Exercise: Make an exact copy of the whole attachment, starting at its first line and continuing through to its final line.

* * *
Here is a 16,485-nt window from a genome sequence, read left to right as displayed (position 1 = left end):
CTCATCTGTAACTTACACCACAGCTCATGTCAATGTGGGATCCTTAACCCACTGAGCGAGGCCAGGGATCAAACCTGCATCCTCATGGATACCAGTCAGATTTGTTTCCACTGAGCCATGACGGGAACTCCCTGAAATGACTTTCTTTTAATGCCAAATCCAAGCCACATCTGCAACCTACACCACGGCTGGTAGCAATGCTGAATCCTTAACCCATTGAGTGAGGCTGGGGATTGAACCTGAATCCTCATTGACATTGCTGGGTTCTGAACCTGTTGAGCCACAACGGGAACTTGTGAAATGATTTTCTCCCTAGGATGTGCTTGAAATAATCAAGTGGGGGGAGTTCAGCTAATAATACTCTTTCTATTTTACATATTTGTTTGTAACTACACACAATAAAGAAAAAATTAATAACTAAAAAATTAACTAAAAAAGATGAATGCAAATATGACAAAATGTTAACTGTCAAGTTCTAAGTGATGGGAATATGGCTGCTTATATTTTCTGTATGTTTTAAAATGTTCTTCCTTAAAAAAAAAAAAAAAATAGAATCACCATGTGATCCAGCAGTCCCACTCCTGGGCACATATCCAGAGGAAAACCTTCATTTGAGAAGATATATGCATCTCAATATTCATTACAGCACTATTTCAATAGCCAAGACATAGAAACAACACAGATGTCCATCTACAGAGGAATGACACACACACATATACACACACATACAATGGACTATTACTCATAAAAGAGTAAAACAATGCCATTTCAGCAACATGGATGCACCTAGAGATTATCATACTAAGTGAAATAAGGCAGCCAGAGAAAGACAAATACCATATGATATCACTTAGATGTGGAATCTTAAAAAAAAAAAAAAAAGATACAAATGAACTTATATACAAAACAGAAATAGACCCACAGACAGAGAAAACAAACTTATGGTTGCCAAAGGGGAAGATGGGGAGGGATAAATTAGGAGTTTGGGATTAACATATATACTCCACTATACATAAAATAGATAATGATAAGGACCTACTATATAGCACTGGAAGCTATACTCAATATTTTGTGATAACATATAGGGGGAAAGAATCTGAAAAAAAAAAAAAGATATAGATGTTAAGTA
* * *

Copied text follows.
Here is a 16,485-nt window from a genome sequence, read left to right as displayed (position 1 = left end):
CTCATCTGTAACTTACACCACAGCTCATGTCAATGTGGGATCCTTAACCCACTGAGCGAGGCCAGGGATCAAACCTGCATCCTCATGGATACCAGTCAGATTTGTTTCCACTGAGCCATGACGGGAACTCCCTGAAATGACTTTCTTTTAATGCCAAATCCAAGCCACATCTGCAACCTACACCACGGCTGGTAGCAATGCTGAATCCTTAACCCATTGAGTGAGGCTGGGGATTGAACCTGAATCCTCATTGACATTGCTGGGTTCTGAACCTGTTGAGCCACAACGGGAACTTGTGAAATGATTTTCTCCCTAGGATGTGCTTGAAATAATCAAGTGGGGGGAGTTCAGCTAATAATACTCTTTCTATTTTACATATTTGTTTGTAACTACACACAATAAAGAAAAAATTAATAACTAAAAAATTAACTAAAAAAGATGAATGCAAATATGACAAAATGTTAACTGTCAAGTTCTAAGTGATGGGAATATGGCTGCTTATATTTTCTGTATGTTTTAAAATGTTCTTCCTTAAAAAAAAAAAAAAAATAGAATCACCATGTGATCCAGCAGTCCCACTCCTGGGCACATATCCAGAGGAAAACCTTCATTTGAGAAGATATATGCATCTCAATATTCATTACAGCACTATTTCAATAGCCAAGACATAGAAACAACACAGATGTCCATCTACAGAGGAATGACACACACACATATACACACACATACAATGGACTATTACTCATAAAAGAGTAAAACAATGCCATTTCAGCAACATGGATGCACCTAGAGATTATCATACTAAGTGAAATAAGGCAGCCAGAGAAAGACAAATACCATATGATATCACTTAGATGTGGAATCTTAAAAAAAAAAAAAAAAGATACAAATGAACTTATATACAAAACAGAAATAGACCCACAGACAGAGAAAACAAACTTATGGTTGCCAAAGGGGAAGATGGGGAGGGATAAATTAGGAGTTTGGGATTAACATATATACTCCACTATACATAAAATAGATAATGATAAGGACCTACTATATAGCACTGGAAGCTATACTCAATATTTTGTGATAACATATAGGGGGAAAGAATCTGAAAAAAAAAAAAAGATATAGATGTTAAGTA